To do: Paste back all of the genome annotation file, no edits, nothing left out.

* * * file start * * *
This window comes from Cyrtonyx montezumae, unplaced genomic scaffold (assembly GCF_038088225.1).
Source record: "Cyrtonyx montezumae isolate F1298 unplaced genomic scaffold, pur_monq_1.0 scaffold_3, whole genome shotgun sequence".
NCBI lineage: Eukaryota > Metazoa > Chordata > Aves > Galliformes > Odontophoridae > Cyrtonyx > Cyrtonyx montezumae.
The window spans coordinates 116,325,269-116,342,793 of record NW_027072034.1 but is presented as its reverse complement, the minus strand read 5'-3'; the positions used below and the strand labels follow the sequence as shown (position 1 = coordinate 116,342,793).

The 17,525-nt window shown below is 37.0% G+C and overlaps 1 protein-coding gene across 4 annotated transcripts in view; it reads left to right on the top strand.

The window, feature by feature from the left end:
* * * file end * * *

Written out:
This window comes from Cyrtonyx montezumae, unplaced genomic scaffold (assembly GCF_038088225.1).
Source record: "Cyrtonyx montezumae isolate F1298 unplaced genomic scaffold, pur_monq_1.0 scaffold_3, whole genome shotgun sequence".
NCBI lineage: Eukaryota > Metazoa > Chordata > Aves > Galliformes > Odontophoridae > Cyrtonyx > Cyrtonyx montezumae.
The window spans coordinates 116,325,269-116,342,793 of record NW_027072034.1 but is presented as its reverse complement, the minus strand read 5'-3'; the positions used below and the strand labels follow the sequence as shown (position 1 = coordinate 116,342,793).

The 17,525-nt window shown below is 37.0% G+C and overlaps 1 protein-coding gene across 4 annotated transcripts in view; it reads left to right on the top strand.

The window, feature by feature from the left end: